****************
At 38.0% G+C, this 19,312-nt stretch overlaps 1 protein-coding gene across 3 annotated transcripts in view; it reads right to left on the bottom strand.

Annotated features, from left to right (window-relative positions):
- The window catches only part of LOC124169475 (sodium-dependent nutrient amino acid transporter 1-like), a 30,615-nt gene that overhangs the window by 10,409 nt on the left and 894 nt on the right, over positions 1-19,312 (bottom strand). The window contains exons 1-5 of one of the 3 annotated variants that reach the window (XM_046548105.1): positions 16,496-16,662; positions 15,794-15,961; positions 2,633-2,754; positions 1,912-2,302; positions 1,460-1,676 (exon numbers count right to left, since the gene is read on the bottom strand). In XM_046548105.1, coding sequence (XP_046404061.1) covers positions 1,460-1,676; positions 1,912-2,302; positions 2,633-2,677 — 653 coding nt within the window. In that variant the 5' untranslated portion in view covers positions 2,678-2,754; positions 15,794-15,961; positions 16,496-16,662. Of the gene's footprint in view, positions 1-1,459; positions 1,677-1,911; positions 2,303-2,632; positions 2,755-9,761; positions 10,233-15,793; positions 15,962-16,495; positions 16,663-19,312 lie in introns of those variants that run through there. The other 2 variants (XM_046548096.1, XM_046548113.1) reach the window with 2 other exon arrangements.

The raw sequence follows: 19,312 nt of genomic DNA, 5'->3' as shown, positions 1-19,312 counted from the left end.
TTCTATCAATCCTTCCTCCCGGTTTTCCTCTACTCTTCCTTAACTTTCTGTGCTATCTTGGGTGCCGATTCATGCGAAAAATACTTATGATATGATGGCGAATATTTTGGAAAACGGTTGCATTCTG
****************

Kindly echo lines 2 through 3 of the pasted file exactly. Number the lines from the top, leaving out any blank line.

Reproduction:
Annotated features, from left to right (window-relative positions):
- The window catches only part of LOC124169475 (sodium-dependent nutrient amino acid transporter 1-like), a 30,615-nt gene that overhangs the window by 10,409 nt on the left and 894 nt on the right, over positions 1-19,312 (bottom strand). The window contains exons 1-5 of one of the 3 annotated variants that reach the window (XM_046548105.1): positions 16,496-16,662; positions 15,794-15,961; positions 2,633-2,754; positions 1,912-2,302; positions 1,460-1,676 (exon numbers count right to left, since the gene is read on the bottom strand). In XM_046548105.1, coding sequence (XP_046404061.1) covers positions 1,460-1,676; positions 1,912-2,302; positions 2,633-2,677 — 653 coding nt within the window. In that variant the 5' untranslated portion in view covers positions 2,678-2,754; positions 15,794-15,961; positions 16,496-16,662. Of the gene's footprint in view, positions 1-1,459; positions 1,677-1,911; positions 2,303-2,632; positions 2,755-9,761; positions 10,233-15,793; positions 15,962-16,495; positions 16,663-19,312 lie in introns of those variants that run through there. The other 2 variants (XM_046548096.1, XM_046548113.1) reach the window with 2 other exon arrangements.